Ag Policy Blog

USDA Narrows ERS/NIFA Relocation List, But Critics Still Opposed

Jerry Hagstrom
By  Jerry Hagstrom , DTN Political Correspondent

Agriculture Sonny Perdue on Tuesday announced that the list of cities to which the Trump administration wants to relocate most of the employees in the Economic Research Service and the National Institute of Food Agriculture has been narrowed from 136 to 67.

The announcement reflected Perdue's determination to move staff from the two agencies out of Washington, D.C., despite criticisms from former agency leaders and at least some members of Congress.

“The announcement of this middle list shows that we are committed to the important missions of these agencies and transparency in our selection process. USDA will make the best choice for our employees and customers,” Perdue said.

“Relocation will help ensure that USDA is the most effective, most efficient, and most customer-focused agency in the federal government, allowing us to be closer to our stakeholders and move our resources closer to our customers.”

The American Statistical Association that represents stakeholders, including current ERS and NIFA employees, said the announcement is still “disappointing” because neither employees nor former agency heads have been consulted.

“The announcement of this middle list shows that we are committed to the important missions of these agencies and transparency in our selection process. USDA will make the best choice for our employees and customers,” Perdue said.

“Relocation will help ensure that USDA is the most effective, most efficient, and most customer-focused agency in the federal government, allowing us to be closer to our stakeholders and move our resources closer to our customers.”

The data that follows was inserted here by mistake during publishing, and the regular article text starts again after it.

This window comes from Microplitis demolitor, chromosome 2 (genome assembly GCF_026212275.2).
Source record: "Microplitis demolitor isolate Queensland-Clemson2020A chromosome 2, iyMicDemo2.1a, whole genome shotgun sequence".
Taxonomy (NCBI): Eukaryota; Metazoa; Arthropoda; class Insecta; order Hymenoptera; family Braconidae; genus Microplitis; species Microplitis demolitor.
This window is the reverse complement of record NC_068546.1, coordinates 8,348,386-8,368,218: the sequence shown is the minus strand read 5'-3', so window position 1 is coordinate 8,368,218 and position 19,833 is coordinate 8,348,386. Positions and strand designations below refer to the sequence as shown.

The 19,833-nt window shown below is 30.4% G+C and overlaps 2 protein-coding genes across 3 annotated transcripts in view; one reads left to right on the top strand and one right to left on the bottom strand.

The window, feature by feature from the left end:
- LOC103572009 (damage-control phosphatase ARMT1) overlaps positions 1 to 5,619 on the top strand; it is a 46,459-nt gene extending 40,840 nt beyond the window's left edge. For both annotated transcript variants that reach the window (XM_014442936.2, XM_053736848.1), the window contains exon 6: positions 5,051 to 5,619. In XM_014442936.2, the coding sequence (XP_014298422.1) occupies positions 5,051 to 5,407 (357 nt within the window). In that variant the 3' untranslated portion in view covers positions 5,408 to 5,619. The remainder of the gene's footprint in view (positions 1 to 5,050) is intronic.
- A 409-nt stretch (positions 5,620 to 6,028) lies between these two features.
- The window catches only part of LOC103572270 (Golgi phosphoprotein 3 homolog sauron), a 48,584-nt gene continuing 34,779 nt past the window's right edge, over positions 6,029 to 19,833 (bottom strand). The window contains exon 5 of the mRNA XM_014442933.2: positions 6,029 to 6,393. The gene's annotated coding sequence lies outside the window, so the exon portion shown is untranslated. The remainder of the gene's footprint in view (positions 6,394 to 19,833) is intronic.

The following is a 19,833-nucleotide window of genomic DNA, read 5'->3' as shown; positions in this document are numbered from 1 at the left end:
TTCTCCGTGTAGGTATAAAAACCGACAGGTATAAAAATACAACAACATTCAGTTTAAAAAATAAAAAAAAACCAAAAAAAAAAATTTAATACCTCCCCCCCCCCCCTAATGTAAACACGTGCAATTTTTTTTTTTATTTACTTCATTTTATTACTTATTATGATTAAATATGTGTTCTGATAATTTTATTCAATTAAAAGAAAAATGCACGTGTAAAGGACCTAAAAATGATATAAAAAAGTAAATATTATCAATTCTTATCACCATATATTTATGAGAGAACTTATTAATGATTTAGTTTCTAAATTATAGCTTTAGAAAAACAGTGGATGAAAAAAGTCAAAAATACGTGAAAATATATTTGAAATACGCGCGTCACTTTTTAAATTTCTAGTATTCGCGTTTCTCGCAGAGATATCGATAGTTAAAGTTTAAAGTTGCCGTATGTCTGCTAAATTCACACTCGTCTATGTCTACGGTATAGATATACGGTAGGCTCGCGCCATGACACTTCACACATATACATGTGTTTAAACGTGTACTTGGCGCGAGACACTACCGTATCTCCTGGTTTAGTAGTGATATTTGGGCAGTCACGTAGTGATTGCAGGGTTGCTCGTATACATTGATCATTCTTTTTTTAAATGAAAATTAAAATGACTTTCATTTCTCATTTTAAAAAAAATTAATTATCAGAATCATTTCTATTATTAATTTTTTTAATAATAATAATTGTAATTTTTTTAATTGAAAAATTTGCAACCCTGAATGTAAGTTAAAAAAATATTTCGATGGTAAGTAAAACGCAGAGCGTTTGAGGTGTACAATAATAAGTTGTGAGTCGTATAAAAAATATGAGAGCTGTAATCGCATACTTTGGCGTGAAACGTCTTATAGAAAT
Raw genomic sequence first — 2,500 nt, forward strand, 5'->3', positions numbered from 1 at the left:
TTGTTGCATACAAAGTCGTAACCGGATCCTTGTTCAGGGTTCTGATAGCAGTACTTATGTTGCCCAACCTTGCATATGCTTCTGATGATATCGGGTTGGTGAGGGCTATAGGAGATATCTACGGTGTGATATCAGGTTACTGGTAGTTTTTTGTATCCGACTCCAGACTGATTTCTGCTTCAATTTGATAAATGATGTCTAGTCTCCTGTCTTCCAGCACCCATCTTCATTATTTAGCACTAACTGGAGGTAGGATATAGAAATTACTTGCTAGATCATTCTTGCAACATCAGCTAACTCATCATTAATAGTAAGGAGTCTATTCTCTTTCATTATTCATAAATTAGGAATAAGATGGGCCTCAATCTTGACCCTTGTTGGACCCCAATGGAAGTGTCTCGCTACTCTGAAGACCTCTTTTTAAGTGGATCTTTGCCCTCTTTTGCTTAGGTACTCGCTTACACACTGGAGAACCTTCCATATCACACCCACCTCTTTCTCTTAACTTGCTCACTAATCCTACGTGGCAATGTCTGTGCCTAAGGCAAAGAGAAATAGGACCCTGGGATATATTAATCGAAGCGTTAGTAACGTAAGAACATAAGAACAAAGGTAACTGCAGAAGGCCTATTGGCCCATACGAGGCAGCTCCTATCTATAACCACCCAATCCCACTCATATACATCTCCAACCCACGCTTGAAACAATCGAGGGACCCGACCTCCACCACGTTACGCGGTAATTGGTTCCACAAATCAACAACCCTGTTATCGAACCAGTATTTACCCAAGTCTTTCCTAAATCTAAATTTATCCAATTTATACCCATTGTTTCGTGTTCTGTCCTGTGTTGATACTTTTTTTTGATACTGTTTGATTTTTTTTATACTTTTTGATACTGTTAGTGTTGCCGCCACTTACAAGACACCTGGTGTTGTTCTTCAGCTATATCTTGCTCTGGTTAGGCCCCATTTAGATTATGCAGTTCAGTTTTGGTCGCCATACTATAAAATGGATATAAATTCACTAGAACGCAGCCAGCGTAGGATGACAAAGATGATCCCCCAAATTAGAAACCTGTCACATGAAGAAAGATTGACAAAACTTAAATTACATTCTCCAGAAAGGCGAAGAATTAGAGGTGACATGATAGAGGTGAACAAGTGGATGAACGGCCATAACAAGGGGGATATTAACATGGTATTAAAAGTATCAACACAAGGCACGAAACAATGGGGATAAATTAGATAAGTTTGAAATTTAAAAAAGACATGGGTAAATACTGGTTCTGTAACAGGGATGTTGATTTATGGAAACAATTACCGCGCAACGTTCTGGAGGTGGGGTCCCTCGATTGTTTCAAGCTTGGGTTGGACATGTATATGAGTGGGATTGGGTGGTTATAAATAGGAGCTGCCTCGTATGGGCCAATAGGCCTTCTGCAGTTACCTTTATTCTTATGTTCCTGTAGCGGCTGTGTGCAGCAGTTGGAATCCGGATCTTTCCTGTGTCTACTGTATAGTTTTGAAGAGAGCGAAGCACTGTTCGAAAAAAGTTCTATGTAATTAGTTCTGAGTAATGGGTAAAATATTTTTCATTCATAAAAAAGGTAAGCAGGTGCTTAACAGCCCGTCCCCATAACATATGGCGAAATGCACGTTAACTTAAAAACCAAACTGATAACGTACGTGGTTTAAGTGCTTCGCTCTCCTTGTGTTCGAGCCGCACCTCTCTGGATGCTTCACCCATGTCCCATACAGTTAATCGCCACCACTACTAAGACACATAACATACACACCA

In making up the list, USDA considered travel requirements, labor force statistics and work hours most compatible with all USDA office schedules, the secretary said.

Ron Wasserstein, executive director of American Statistical Association, said, “We’re disappointed to see USDA Secretary Sonny Perdue persisting in his plans to uproot the USDA research arm, despite the overwhelming concerns of its former leaders and the greater statistical and agricultural research community.“

“The USDA leadership developed their plans without consulting any of the agency’s current or former research and statistical heads or the broader research community,” Wasserstein said. “With that community now having strongly voiced its concerns and opposition, USDA seems intent to proceed without course corrections.”

“We thank Congress for expressing its concerns and seeking clarity from USDA for both the rationale and the costs and impacts of the ERS/NIFA move,” said Karen Kafadar, ASA's 2019 president.

“Regrettably, USDA’s announcement today dismisses the input from ERS/NIFA's customers and stakeholders, primarily policy- and decision-makers,” Kafadar said.

“We continue to believe that this move is not only costly to U.S. taxpayers but removes ERS from its critical mission, ‘to conduct high-quality, objective economic research to inform and enhance public and private decision-making.’

“We strongly urge Congress to halt USDA’s plans to move ERS/NIFA to protect the research and statistical foundations of our food, agricultural and rural economies,” Kafadar said.

“There is good news in today’s announcement: The many critics in the non-listed communities can now speak more freely,” added Wasserstein.

Others in the community also reacted to the announcement.

Gale Buchanan, USDA chief scientist and undersecretary in the George W. Bush administration, pointed out, “USDA has yet to address two basic questions: What are the problems they are proposing to fix?